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Old 10-09-2014, 09:49 AM   #1
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Default Question concerning NAT / IPv6 and so

I'm still relatively a student though, and one question with IP Addressing, I know that it is said we are running out of IPv4, hence the reason for IPv6 however i'm a bit confused as if NAT translate a private to public IP - can a destination IP be the same as a Sending IP before NAT?

Let me elaborate a little more, in the organization i work our DHCP scope is between 192.168.100.0 - 192.168.100.50 - the range is 50 ips private subnet 255.255.255.252. Now is it possible another organisation somewhere across the world hold this same range- and if it was an exact packet reference to that company 192.168.0.25 Both host pc and recieving pc. how will the router know?

I'm just an intern at the company though. So please help
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Old 10-09-2014, 10:04 PM   #2
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Default Re: Question concerning NAT / IPv6 and so

I'm confused as to what you're asking. but I'll see if I can help.

First - yes, a destination can be the same as the sending IP, but the packet will never leave the sending PC. The network card will see the packet is destined to itself it won't leave.

Is it possible for two PC's in the world to have the IP address 192.168.0.25 - Yes. And that's only because 192.168.x.x is an internal private IP and not what the world sees. That said, it is not possible for two devices on the same private network to have the same IP address.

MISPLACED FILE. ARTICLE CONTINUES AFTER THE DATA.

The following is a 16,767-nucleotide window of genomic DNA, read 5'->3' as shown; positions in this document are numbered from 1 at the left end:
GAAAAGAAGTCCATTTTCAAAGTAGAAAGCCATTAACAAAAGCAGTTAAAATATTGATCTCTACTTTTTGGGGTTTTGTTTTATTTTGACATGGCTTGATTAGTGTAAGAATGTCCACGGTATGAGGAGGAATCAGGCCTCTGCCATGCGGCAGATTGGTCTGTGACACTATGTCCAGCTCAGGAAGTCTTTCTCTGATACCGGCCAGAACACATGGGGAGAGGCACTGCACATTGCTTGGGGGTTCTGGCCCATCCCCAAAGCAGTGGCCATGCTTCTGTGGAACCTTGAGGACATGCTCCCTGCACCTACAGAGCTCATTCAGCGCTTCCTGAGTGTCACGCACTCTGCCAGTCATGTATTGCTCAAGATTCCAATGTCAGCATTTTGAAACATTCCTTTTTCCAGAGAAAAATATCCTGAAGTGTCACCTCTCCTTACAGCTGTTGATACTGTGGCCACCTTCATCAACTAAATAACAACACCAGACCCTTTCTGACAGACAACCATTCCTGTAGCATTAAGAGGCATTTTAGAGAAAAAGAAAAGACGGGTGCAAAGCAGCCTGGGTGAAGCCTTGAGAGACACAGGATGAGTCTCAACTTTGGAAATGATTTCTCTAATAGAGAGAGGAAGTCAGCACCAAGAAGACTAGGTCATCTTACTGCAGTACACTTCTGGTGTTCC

In the scenarios & questions given, NAT doesn't come into play at all.
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Old 10-10-2014, 12:57 PM   #3
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Default Re: Question concerning NAT / IPv6 and so

ok but can you explain what happens when 2 private ips needs to communicate on 2 seperate networks across the glode. lets say 2 different host pcs with similar private ips
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Old 10-11-2014, 12:36 AM   #4
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Default Re: Question concerning NAT / IPv6 and so

Why does it matter if they have similar private IPs? The outside world never knows what those are and only sees the public IP from the router.

Basically what happens for one computer to talk to another over the internet: PC sends a request to the router, the router packages it and sends it out to the destination which responds by switching the destination and source addresses. The router on the initiating side still has the connection open so NAT is not needed.

Where it does come into place is typically associated with port forwarding. Basically if the router detects traffic coming in at port Y, it will direct it to port X on computer Z. The private IP address on the initiating computer doesn't matter, nor will computer Z ever know what it is.
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Old 10-14-2014, 09:40 AM   #5
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Default Re: Question concerning NAT / IPv6 and so

simply put yes:

computer 192.168.0.2
communicates with router 192.168.0.1 to go find a page on a website.
request comes out the pubblic interface of your router 1.1.1.1

and off to the website 2.2.2.2
hits the websites router
get'snat'd to an internal address 192.168.0.1 and back.

your client never knows the internel address, only the external (2.2.2.2) of the webserver.

the webserver never knows your client IP, only the public address of your router to respond to (1.1.1.1)



as for the second question:
Quote:
ok but can you explain what happens when 2 private ips needs to communicate on 2 seperate networks across the glode. lets say 2 different host pcs with similar private ips
if there are firewalls and NAT then don't worry, the clients never see the internal IP's of the other networks.

if you're creating a VPN tunnel in the middle then you need to use separate address schemes since the two sites appear to be a single site, (and you can't have two addresses that are the same on the same rout-able network.
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